While the battle for control of the U.S. Senate and House of Representatives rolls on, another struggle is quietly unfolding across the country – control of governors’ mansions.
Long an afterthought in national politics, party leaders, donors and leading super PACs have shifted gears to place greater emphasis on the gubernatorial campaigns.
Pennsylvania is one of four states emerging as top priorities for Democrats in this election year where the party faces strong political headwinds. In that quartet, including Kansas, Michigan and Wisconsin, Republicans control the state legislatures and Democratic-held governorships are on the ballot in the fall.
History sides with the GOP. In 2006 and 2018 – the midterms after a Republican presidential win – Democrats picked up six and seven net governorships, respectively. On the flip side in 2010 and 2014, following White House victories by Barack Obama, the GOP won six and two mansions, respectively.
“They say every election is the most important of our lifetime. Well, this one is,” said Kadida Kenner, executive director of the nonpartisan New Pennsylvania Project, a group that works to register new voters told Reuters.
Democratic governors such as Tom Wolf, Gretchen Witmer (Mich.) and Tony Evers (Wis.) have championed their roles in stopping GOP-backed legislation targeting everything from abortion rights and school curricula to access to voting.
“My entire donating life has always been centered around Congress, but I really think that if you care about democracy, you need to worry about these governors’ races,” said Steve Elmendorf, a Democratic donor and lobbyist, to Politico. “This is critical for us to win in 2024.”
A change in strategy that leads to a coordinated and well-funded push from Democrats could rearrange the chessboard that previously has found many donors plunging large sums of money into long-shot national candidates.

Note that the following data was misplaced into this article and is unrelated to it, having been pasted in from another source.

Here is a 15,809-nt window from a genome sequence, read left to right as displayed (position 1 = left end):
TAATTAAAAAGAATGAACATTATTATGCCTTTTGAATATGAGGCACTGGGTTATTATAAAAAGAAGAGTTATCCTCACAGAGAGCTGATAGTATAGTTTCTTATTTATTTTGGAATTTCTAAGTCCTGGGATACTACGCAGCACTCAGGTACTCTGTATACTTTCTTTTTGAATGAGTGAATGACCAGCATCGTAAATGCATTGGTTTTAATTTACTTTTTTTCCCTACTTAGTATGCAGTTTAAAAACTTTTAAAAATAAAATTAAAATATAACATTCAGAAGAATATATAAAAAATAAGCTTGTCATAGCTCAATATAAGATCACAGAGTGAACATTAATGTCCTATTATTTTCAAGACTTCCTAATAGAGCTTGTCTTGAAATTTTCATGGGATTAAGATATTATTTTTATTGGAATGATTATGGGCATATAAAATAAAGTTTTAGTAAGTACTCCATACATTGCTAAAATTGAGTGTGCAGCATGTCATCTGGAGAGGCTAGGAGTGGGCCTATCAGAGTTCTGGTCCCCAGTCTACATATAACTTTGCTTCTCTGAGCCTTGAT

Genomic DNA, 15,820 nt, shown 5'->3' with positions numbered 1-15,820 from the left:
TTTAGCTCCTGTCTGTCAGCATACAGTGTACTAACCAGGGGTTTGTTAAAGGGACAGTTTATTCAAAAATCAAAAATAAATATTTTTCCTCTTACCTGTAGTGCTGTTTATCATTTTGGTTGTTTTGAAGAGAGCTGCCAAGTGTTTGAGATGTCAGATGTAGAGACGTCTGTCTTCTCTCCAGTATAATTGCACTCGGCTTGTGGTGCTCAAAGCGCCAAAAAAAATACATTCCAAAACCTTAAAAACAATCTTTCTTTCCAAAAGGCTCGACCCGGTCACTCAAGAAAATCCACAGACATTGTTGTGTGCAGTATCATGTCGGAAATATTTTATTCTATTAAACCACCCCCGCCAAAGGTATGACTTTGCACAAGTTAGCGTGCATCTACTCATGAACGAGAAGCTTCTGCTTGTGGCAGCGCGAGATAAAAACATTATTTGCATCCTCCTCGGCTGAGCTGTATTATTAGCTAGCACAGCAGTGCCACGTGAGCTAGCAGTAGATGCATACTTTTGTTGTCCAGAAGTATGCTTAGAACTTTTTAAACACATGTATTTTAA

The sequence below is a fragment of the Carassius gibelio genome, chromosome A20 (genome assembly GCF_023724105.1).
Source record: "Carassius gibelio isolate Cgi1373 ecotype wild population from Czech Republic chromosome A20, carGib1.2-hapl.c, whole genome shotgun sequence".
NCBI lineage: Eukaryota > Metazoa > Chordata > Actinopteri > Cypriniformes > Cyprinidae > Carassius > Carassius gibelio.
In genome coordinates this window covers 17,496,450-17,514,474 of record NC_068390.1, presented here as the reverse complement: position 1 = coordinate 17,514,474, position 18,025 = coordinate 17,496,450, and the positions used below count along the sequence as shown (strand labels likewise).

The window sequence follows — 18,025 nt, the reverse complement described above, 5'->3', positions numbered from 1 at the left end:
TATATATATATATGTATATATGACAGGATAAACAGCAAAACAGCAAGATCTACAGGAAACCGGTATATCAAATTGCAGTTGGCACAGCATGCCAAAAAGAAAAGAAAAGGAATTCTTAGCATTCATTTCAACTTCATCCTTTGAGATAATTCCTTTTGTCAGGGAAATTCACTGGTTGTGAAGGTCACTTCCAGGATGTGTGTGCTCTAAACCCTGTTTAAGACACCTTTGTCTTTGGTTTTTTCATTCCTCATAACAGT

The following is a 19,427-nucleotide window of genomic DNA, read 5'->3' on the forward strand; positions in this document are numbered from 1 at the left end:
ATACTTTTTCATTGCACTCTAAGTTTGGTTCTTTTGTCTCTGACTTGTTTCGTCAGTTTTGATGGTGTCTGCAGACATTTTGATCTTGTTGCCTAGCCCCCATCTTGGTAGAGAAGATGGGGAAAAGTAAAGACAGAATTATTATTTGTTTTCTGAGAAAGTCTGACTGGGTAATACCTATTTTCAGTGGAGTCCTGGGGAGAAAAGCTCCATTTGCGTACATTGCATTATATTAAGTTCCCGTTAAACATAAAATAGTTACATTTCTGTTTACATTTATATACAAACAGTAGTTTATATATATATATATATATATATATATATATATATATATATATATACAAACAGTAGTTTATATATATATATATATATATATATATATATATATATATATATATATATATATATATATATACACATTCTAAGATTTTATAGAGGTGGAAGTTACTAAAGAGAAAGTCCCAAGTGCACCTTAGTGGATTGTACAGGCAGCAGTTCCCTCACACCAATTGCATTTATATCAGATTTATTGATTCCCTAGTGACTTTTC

“A lot of the Democratic donor base didn’t see governor’s races as very sexy, compared to federal ones, but I think we’re going to see historic investments this year,” said Morgan Jackson, adviser to North Carolina’s Roy Cooper, the chair of the Democratic Governors Association.
The biggest of those could come from George Soros, who put $125 million into his super PAC to focus on pro-democracy efforts and cut large checks to the Democratic Association of Secretaries of State.
The Democrats’ failure to pass voting rights legislation is also a factor, as Dems hope that governors can serve as bulwarks against GOP-led laws to roll back voting expansions and restrict voting access. Pennsylvania Attorney General Josh Shapiro, the Democratic front-runner for governor, has been directly involved in approximately 50 lawsuits about the 2020 election. And in the Keystone State, the governor appoints a secretary of state who oversees election administration.
Governors also play a large role in presidential elections through the certification of the electors.
“For those that also care about presidential elections and races, these governor’s races are absolutely must-wins,” said Guy Cecil, chair of Democratic super PAC Priorities USA.